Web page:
I have been revisiting the topic of my thesis – picking up the strands of research, trying to look at it in new ways. The process of my thesis got in the way of really enjoying it, so now that I’m working at another career 12 hours a day, I thought I’d revisit my student days too. Why not?
Anyway, I’m reading a classic book of literary criticism called The Signifying Monkey, by Henry Louis Gates, Jr. You might recognize his name from the recent “Faces of America” series he did with PBS. In the book, Gates recounts a tale called “The Two Friends”
Once upon a time, two men swore that they would be friends forever and ever, but they didn’t mention the god Esu, who, in the Yoruba tradition, basically writes your life and tells you what you are going to do. Esu decided to test the friendship of these men who hadn’t bothered to think about the force behind their lives. Esu put on a cap, half black and half white, and rode down the center of the field in which the 2 men were working.
Upon taking a break, the 2 guys mentioned the nice man that had ridden by. The first friend said, “oh yeah, you mean the guy with the white cap?” “Um, he had a black cap, but yeah, that guy” (I’m severely paraphrasing here). The two friends start calling each other names because they think the other can’t tell the difference between white and black. Finally, Esu comes back and pretends that he doesn’t know what the fracas is all about. Neighbors explain that the 2 men were fighting furiously, and the 2 men explain to Esu what happened. Esu tells them, “That guy was me. And you’re both right. You’re also both wrong. The cap is both black and white.”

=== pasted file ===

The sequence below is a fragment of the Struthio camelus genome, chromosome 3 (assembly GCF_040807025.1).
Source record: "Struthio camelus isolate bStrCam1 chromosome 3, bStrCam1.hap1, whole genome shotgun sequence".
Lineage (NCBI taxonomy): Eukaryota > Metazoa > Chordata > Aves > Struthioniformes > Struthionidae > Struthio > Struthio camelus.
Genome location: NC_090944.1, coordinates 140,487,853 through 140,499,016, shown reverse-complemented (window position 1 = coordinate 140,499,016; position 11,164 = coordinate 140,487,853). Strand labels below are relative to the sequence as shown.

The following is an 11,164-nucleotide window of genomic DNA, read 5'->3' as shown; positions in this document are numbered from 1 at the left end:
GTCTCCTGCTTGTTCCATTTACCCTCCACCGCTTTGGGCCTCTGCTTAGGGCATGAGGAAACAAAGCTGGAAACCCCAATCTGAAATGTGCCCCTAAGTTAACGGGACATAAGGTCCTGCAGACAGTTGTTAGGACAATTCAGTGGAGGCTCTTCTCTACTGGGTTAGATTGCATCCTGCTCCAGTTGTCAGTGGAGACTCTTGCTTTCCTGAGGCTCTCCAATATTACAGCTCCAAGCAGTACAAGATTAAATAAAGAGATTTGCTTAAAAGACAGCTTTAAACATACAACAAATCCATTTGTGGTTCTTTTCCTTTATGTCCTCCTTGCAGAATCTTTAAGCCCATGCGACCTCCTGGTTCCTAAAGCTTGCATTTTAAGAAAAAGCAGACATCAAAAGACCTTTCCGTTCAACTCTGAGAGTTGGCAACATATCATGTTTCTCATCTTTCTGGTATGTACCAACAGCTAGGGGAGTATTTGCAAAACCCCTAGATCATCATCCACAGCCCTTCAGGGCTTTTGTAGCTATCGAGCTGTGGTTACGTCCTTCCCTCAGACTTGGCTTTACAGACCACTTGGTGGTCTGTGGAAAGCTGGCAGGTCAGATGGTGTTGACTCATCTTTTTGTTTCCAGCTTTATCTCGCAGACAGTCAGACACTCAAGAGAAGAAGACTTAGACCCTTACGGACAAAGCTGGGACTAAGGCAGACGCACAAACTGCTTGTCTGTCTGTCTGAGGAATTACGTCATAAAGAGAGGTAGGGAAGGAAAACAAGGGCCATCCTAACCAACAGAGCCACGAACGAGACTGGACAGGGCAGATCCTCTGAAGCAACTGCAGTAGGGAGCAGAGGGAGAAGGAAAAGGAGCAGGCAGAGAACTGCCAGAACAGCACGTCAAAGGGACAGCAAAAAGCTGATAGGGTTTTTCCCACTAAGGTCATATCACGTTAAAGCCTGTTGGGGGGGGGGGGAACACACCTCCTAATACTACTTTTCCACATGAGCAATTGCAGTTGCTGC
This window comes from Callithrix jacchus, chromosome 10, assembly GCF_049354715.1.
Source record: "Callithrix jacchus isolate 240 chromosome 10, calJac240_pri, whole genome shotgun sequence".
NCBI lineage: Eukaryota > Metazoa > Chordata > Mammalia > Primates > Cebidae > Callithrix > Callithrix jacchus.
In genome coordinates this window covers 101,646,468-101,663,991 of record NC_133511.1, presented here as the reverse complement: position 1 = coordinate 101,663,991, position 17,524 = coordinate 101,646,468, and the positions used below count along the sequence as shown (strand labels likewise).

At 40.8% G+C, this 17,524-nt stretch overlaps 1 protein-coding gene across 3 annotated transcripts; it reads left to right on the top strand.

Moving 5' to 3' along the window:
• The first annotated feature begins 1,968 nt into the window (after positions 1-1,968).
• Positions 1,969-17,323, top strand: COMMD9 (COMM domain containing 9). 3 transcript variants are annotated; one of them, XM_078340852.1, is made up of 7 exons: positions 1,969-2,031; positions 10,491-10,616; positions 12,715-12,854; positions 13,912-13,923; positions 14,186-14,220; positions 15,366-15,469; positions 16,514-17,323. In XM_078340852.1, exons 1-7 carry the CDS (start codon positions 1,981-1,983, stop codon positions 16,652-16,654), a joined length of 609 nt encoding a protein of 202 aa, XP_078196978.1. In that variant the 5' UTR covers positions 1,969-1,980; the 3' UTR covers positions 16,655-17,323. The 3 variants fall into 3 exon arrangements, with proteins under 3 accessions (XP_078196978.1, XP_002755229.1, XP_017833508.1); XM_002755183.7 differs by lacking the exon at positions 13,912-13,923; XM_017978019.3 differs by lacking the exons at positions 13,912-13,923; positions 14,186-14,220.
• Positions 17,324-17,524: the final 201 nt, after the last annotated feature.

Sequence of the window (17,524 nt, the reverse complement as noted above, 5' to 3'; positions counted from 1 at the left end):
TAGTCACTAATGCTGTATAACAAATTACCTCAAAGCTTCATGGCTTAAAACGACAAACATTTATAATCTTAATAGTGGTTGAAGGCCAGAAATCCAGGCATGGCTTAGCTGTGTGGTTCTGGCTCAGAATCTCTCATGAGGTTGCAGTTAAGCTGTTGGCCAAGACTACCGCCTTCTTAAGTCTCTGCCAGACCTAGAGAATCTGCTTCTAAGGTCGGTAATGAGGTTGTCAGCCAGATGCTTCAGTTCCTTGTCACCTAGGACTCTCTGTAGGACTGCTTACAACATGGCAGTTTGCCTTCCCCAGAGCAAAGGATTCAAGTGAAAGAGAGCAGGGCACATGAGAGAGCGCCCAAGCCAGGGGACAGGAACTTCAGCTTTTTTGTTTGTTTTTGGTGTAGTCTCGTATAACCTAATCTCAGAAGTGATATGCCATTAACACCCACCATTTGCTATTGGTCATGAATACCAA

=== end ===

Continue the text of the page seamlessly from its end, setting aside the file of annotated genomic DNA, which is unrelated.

Great Wisdom Translates
The story resonated with me, as all great stories can resonate over centuries. It made me realize that Social Media is kind of like the trickster god Esu in a way. It makes us think that things are either black or white. If you think it’s black and someone else thinks it’s white, you both call each other stupid.
I’ve seen this so many times it’s almost too difficult to give examples. I saw two posts yesterday that said that every post talking about how Google Instant was going to affect SEO was ill-informed or even dumb. I’ve seen posts about how doing things a certain way is “the best way” or “the worst way.” I’ve seen people argue “this or that” on lots of things, from quality versus quantity, influence versus engagement, and the list goes on.
How Broad Is Your Paint Brush?
Before making a proclamation just to see if it can get you blog traffic or some retweets, consider just how broadly you want to paint the people and the world around you. The fact is, just like Esu’s cap, many issues are both and neither black or white. They are a little bit of both. We can still converse in the grey. We can still make points for the black or the white in the grey. But to take a stance that there is only one opinion, and to hold that opinion so tightly that you will resort to name calling, may be a method of engagement that you want to think twice about. Or maybe it’s not. Maybe this is a grey area, too.
What do you think?